Amanda Wojick

Can Modernism be ‘new’ anymore?

A show of abstract work at Elizabeth Leach Gallery leads back to the history of Modernism

This sports anecdote is from the introduction to A Fine Disregard: What Makes Modern Art Modern by Kirk Varnedoe, the late American art historian who served as chief curator of painting and sculpture at the Museum of Modern Art from 1988 to 2001.

“Somewhere back in a rainy summer in the 1970s, I made a pilgrimage of sorts to a place in the north of England that it fascinated me for years; it’s a playing field that’s part of the Rugby School, and on the wall next to the field is fixed the marker I came to see. It reads: “This stone commemorates the exploit of William Webb Ellis, who with a fine disregard for the rules of football as played in his time, first took the ball in his arms and ran with it, thus originating the distinctive feature of the Rugby game. A. D. 1823.”… I was among [those who played rugby in the late 1960s] and as I moved back toward the bare essentials of the sport, I found my curiosity enduringly piqued by the tale of its origin. What possessed Webb Ellis, in the heat of a soccer game, to pick up the ball? And stranger still, why didn’t they just throw him out of the game?”

In 1823 a guy changes the game from what we call soccer, to the game of rugby. In the late 19th century another game changed, and Varnedoe’s question applies. When Cézanne painted Mont Sainte-Victoire with daubs of paint, or certainly when Pablo Picasso began showing analytical cubist paintings—why weren’t they thrown out of the art game? Why did the game change to accommodate them?

So “modern” art reflected an abrupt change from the way art was played in the past, and depending on the critic/historian it originated with Édouard Manet and the “frankness with which [his paintings] declared the flat surfaces on which they were painted,” according to critic Clement Greenberg, or maybe with Van Gogh and Gauguin, according to Arthur Danto—at least sometime before 1900.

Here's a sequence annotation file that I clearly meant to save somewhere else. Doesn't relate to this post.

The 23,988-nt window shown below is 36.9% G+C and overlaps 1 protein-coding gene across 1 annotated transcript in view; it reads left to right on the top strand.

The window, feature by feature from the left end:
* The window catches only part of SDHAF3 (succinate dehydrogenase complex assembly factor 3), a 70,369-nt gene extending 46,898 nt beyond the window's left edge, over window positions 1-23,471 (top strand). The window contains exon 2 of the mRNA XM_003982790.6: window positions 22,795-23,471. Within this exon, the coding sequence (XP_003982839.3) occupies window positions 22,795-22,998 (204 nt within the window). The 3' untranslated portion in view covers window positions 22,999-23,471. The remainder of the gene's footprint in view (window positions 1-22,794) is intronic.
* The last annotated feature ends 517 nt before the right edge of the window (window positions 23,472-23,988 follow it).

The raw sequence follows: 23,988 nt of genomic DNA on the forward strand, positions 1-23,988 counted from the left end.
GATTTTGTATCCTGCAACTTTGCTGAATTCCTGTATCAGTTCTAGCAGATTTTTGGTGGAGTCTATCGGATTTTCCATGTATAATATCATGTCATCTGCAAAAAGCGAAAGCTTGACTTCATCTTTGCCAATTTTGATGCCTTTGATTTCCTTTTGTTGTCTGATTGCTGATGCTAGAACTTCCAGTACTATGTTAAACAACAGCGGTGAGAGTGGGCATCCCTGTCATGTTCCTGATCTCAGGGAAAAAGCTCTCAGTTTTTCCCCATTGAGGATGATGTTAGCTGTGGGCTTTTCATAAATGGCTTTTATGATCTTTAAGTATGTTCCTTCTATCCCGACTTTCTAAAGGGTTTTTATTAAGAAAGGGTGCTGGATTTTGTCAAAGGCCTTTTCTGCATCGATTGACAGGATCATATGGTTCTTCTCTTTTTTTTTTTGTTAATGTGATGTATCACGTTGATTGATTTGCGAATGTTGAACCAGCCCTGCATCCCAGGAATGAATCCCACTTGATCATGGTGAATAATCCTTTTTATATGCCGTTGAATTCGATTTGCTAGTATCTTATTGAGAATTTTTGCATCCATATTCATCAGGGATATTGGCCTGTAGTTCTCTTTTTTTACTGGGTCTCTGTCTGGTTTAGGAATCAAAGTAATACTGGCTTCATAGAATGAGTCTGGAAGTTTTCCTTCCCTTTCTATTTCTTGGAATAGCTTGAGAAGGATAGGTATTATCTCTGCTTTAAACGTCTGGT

Chris Gander,”Plug:Matrix,” 2017,oil on wood construction, 21 x 21 x18″/image courtesy of the artist and Elizabeth Leach Gallery

The idea of modern art also reflected the critical/historical concept of “progress” in art. The genealogy runs something like this: Renaissance begat Mannerism, which begat Baroque, which begat Neo-Classicism, which begat Romanticism, and so on to Impressionism, Post-Impressionism, Cubism, Dada, Surrealism, Abstract Expressionism—and then, according to Arthur Danto, in the early 1960s, with Pop Art, and for Danto with the example of Andy Warhol’s Brillo Box, 1964, which looked just like the mundane Brillo box in the grocery store, the historical idea of “progress” stopped. No longer is there an avant-garde. There is no “next step” in art evolution. As Danto said, “As far as appearances were concerned, anything could be a work of art, and it meant that if you were going to find out what art was you had to turn from sense experiences to thought.” It no longer had to look like art to be art.

Modernism in this reading was the last gasp of art “progress.” For a critic like Greenberg (by the way “modern art” is a critical/historical term—I’ve never heard of an artist saying, “I’m a modern artist”) modern painting (painting was the main vehicle for the progress in modernism) tended to strip away things that were not fundamental to painting. The best modern painting, according to Greenberg, would demonstrate recognition of the flatness of the canvas and emphasize color— attributes special to painting. Likewise, Greenberg would find sculpture that was painted with colors irritating, since color was an attribute of painting, not something like scale or form that was essential to sculpture. By the end of the 1960s these ideas were worn out, and nobody cares much about that puritan view now.

Joanna Pousette-Dart,
“Cañones #3,” 2007-08,
acrylic on canvas on shaped panels,
79 x 92″/image courtesy of the artist and Elizabeth Leach Gallery